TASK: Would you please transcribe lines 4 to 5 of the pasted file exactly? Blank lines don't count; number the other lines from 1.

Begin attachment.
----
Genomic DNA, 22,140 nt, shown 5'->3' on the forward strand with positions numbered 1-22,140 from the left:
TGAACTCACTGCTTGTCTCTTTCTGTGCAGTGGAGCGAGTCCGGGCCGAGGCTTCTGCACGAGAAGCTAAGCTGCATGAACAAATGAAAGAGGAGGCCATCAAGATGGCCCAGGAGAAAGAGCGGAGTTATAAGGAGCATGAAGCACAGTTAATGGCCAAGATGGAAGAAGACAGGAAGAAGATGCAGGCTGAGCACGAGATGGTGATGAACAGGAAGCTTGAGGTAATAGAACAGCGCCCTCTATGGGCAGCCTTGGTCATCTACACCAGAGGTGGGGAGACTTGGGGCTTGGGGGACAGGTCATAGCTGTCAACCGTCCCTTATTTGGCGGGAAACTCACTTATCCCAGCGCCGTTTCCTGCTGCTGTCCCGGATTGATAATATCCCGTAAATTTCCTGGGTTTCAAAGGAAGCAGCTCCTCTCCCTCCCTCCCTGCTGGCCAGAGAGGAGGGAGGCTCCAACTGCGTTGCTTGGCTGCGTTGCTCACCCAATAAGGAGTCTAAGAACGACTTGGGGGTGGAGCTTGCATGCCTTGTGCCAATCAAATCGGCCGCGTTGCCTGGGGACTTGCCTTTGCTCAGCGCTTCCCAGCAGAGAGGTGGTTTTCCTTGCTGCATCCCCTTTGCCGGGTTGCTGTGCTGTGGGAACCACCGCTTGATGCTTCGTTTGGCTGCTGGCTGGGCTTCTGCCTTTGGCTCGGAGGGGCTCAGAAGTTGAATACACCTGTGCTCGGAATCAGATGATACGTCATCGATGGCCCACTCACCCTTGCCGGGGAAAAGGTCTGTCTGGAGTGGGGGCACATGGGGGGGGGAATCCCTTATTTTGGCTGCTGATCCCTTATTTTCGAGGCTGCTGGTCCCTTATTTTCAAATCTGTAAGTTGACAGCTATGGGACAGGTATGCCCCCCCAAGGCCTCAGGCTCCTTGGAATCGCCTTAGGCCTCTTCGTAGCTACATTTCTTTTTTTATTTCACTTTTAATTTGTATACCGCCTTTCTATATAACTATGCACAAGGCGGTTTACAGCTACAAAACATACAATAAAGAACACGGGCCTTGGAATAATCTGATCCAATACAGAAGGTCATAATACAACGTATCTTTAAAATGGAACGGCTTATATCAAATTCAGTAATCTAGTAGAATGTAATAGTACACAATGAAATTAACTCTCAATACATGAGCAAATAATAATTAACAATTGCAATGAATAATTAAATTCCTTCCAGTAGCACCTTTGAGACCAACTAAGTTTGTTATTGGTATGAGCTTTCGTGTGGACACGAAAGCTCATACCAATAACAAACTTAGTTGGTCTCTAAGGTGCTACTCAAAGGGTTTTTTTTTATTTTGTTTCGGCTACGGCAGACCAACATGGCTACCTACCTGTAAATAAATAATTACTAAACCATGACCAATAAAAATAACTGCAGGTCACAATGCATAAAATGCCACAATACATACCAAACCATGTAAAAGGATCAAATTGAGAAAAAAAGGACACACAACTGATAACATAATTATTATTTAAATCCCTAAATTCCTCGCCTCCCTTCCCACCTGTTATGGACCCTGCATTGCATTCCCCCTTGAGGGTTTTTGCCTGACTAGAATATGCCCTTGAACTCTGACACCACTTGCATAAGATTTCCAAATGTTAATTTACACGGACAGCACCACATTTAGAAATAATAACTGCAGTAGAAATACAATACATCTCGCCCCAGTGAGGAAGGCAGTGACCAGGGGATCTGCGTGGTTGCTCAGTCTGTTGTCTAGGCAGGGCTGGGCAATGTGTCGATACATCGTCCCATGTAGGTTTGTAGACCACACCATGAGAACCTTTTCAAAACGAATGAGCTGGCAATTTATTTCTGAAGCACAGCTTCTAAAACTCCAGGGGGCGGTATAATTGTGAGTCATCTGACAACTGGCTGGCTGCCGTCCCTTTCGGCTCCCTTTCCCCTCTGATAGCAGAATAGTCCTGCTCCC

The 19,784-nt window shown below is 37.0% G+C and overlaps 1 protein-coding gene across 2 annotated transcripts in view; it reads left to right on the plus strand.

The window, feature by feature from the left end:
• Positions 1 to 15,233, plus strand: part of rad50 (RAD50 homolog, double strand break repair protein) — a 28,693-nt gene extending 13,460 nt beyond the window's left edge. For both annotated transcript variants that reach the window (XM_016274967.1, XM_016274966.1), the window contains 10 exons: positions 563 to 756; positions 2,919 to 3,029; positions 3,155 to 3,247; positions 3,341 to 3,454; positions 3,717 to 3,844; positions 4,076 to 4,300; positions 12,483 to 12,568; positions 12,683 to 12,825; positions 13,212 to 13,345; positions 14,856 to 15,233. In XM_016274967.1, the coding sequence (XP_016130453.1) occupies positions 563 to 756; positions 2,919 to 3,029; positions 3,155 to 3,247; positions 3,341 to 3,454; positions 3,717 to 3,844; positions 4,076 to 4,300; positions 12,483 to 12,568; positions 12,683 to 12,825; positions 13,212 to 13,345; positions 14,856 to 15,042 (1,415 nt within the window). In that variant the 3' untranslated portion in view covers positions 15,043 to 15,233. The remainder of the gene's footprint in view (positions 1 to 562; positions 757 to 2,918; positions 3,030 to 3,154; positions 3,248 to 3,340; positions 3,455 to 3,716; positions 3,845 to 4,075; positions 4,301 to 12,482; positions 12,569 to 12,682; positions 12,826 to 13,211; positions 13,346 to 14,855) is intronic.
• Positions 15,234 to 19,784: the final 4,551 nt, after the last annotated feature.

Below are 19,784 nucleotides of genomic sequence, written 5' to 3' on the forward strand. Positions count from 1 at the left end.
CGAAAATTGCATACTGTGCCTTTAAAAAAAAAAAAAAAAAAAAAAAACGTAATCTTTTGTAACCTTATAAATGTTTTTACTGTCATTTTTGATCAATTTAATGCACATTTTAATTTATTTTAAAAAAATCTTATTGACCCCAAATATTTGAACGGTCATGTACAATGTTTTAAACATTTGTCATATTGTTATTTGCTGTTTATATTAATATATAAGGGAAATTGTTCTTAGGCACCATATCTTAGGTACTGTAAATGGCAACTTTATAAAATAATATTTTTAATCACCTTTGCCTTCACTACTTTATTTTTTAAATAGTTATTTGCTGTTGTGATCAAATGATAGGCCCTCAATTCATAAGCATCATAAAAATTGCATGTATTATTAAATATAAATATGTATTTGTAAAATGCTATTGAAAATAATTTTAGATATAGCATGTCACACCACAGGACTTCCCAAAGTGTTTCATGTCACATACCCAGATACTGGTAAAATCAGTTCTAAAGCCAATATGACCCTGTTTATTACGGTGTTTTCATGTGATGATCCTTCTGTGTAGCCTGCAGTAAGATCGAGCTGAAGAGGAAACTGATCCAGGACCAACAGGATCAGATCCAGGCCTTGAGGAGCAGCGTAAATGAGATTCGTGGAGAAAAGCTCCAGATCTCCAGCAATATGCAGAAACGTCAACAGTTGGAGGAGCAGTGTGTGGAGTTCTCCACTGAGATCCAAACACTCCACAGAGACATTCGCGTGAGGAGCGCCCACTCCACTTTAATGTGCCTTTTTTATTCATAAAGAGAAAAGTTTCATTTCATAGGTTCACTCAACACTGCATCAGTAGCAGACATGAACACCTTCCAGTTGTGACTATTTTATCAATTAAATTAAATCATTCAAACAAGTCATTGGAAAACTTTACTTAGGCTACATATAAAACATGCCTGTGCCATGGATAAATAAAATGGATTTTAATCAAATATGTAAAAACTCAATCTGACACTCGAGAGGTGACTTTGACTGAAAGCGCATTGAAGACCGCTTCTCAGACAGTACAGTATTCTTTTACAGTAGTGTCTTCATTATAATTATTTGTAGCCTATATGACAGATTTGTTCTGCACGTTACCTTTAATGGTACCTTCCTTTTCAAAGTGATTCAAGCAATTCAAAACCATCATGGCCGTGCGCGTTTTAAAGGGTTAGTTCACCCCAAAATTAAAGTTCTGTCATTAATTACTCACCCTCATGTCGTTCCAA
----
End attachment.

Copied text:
The window, feature by feature from the left end:
• Positions 1 to 15,233, plus strand: part of rad50 (RAD50 homolog, double strand break repair protein) — a 28,693-nt gene extending 13,460 nt beyond the window's left edge. For both annotated transcript variants that reach the window (XM_016274967.1, XM_016274966.1), the window contains 10 exons: positions 563 to 756; positions 2,919 to 3,029; positions 3,155 to 3,247; positions 3,341 to 3,454; positions 3,717 to 3,844; positions 4,076 to 4,300; positions 12,483 to 12,568; positions 12,683 to 12,825; positions 13,212 to 13,345; positions 14,856 to 15,233. In XM_016274967.1, the coding sequence (XP_016130453.1) occupies positions 563 to 756; positions 2,919 to 3,029; positions 3,155 to 3,247; positions 3,341 to 3,454; positions 3,717 to 3,844; positions 4,076 to 4,300; positions 12,483 to 12,568; positions 12,683 to 12,825; positions 13,212 to 13,345; positions 14,856 to 15,042 (1,415 nt within the window). In that variant the 3' untranslated portion in view covers positions 15,043 to 15,233. The remainder of the gene's footprint in view (positions 1 to 562; positions 757 to 2,918; positions 3,030 to 3,154; positions 3,248 to 3,340; positions 3,455 to 3,716; positions 3,845 to 4,075; positions 4,301 to 12,482; positions 12,569 to 12,682; positions 12,826 to 13,211; positions 13,346 to 14,855) is intronic.